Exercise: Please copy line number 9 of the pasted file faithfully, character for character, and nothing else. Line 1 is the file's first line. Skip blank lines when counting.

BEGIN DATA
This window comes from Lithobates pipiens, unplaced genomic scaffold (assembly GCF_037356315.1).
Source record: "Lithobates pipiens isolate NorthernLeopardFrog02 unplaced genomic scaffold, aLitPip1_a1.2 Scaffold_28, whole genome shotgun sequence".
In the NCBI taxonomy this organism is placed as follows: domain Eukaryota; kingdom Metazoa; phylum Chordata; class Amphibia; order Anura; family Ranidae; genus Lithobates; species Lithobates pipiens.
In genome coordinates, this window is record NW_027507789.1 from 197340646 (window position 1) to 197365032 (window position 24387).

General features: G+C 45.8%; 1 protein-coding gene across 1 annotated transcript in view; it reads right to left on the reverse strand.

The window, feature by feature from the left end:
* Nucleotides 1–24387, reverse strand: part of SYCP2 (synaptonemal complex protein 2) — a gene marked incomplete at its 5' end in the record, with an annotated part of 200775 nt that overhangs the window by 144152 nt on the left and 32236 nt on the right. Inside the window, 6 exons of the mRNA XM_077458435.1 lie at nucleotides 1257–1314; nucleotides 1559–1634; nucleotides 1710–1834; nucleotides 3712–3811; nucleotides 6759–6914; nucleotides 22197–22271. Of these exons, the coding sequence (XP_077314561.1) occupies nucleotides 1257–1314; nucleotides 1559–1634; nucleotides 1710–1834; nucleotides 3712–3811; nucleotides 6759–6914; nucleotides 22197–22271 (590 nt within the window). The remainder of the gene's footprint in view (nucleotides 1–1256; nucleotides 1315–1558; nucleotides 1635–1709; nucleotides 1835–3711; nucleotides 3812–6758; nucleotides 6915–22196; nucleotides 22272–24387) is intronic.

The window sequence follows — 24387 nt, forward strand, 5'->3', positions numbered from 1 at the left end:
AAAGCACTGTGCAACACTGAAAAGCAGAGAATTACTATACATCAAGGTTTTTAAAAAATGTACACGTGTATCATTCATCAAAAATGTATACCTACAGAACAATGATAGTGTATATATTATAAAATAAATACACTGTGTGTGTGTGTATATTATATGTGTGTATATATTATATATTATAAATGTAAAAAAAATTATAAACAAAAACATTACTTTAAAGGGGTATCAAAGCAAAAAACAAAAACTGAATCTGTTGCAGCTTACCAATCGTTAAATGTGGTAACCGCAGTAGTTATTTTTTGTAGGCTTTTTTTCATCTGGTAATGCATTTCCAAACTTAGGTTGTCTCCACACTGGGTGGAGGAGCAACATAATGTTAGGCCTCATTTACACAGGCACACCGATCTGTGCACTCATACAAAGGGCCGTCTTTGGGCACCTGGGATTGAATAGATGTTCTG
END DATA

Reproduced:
AAAGCACTGTGCAACACTGAAAAGCAGAGAATTACTATACATCAAGGTTTTTAAAAAATGTACACGTGTATCATTCATCAAAAATGTATACCTACAGAACAATGATAGTGTATATATTATAAAATAAATACACTGTGTGTGTGTGTATATTATATGTGTGTATATATTATATATTATAAATGTAAAAAAAATTATAAACAAAAACATTACTTTAAAGGGGTATCAAAGCAAAAAACAAAAACTGAATCTGTTGCAGCTTACCAATCGTTAAATGTGGTAACCGCAGTAGTTATTTTTTGTAGGCTTTTTTTCATCTGGTAATGCATTTCCAAACTTAGGTTGTCTCCACACTGGGTGGAGGAGCAACATAATGTTAGGCCTCATTTACACAGGCACACCGATCTGTGCACTCATACAAAGGGCCGTCTTTGGGCACCTGGGATTGAATAGATGTTCTG